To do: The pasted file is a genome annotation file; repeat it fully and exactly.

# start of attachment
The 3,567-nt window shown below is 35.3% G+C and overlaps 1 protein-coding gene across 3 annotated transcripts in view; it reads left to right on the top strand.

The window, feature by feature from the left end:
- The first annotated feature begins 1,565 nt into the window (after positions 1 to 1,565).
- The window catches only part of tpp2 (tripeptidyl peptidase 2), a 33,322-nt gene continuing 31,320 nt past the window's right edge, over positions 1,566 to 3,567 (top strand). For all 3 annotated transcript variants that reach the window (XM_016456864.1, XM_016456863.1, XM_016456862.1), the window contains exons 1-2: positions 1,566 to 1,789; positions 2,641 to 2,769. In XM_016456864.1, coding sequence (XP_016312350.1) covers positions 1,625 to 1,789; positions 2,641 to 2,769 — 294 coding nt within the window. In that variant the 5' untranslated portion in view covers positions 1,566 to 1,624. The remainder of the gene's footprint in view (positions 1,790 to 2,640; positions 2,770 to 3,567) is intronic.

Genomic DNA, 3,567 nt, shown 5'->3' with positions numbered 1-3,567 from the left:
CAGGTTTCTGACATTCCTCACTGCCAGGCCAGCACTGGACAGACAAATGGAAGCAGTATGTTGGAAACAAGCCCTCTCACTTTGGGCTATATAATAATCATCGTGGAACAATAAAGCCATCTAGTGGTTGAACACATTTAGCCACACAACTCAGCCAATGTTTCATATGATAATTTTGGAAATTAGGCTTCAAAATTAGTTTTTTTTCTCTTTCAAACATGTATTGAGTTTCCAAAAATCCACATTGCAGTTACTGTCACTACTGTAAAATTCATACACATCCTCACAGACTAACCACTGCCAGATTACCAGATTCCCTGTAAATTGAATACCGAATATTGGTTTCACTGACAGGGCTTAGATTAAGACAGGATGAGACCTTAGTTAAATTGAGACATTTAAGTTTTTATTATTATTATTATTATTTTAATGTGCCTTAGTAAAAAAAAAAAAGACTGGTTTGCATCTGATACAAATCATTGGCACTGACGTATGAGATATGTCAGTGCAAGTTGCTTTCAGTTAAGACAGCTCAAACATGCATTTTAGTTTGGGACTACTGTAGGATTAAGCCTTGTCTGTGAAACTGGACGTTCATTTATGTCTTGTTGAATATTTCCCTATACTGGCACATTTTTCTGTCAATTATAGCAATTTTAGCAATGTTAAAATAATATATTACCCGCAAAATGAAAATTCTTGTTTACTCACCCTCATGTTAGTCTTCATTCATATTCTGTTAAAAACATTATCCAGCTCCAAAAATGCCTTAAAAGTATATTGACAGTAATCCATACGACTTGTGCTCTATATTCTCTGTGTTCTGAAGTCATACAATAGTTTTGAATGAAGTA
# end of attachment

The 3,567-nt window shown below is 35.3% G+C and overlaps 1 protein-coding gene across 3 annotated transcripts in view; it reads left to right on the top strand.

The window, feature by feature from the left end:
- The first annotated feature begins 1,565 nt into the window (after positions 1 to 1,565).
- The window catches only part of tpp2 (tripeptidyl peptidase 2), a 33,322-nt gene continuing 31,320 nt past the window's right edge, over positions 1,566 to 3,567 (top strand). For all 3 annotated transcript variants that reach the window (XM_016456864.1, XM_016456863.1, XM_016456862.1), the window contains exons 1-2: positions 1,566 to 1,789; positions 2,641 to 2,769. In XM_016456864.1, coding sequence (XP_016312350.1) covers positions 1,625 to 1,789; positions 2,641 to 2,769 — 294 coding nt within the window. In that variant the 5' untranslated portion in view covers positions 1,566 to 1,624. The remainder of the gene's footprint in view (positions 1,790 to 2,640; positions 2,770 to 3,567) is intronic.

Genomic DNA, 3,567 nt, shown 5'->3' with positions numbered 1-3,567 from the left:
CAGGTTTCTGACATTCCTCACTGCCAGGCCAGCACTGGACAGACAAATGGAAGCAGTATGTTGGAAACAAGCCCTCTCACTTTGGGCTATATAATAATCATCGTGGAACAATAAAGCCATCTAGTGGTTGAACACATTTAGCCACACAACTCAGCCAATGTTTCATATGATAATTTTGGAAATTAGGCTTCAAAATTAGTTTTTTTTCTCTTTCAAACATGTATTGAGTTTCCAAAAATCCACATTGCAGTTACTGTCACTACTGTAAAATTCATACACATCCTCACAGACTAACCACTGCCAGATTACCAGATTCCCTGTAAATTGAATACCGAATATTGGTTTCACTGACAGGGCTTAGATTAAGACAGGATGAGACCTTAGTTAAATTGAGACATTTAAGTTTTTATTATTATTATTATTATTTTAATGTGCCTTAGTAAAAAAAAAAAAGACTGGTTTGCATCTGATACAAATCATTGGCACTGACGTATGAGATATGTCAGTGCAAGTTGCTTTCAGTTAAGACAGCTCAAACATGCATTTTAGTTTGGGACTACTGTAGGATTAAGCCTTGTCTGTGAAACTGGACGTTCATTTATGTCTTGTTGAATATTTCCCTATACTGGCACATTTTTCTGTCAATTATAGCAATTTTAGCAATGTTAAAATAATATATTACCCGCAAAATGAAAATTCTTGTTTACTCACCCTCATGTTAGTCTTCATTCATATTCTGTTAAAAACATTATCCAGCTCCAAAAATGCCTTAAAAGTATATTGACAGTAATCCATACGACTTGTGCTCTATATTCTCTGTGTTCTGAAGTCATACAATAGTTTTGAATGAAGTA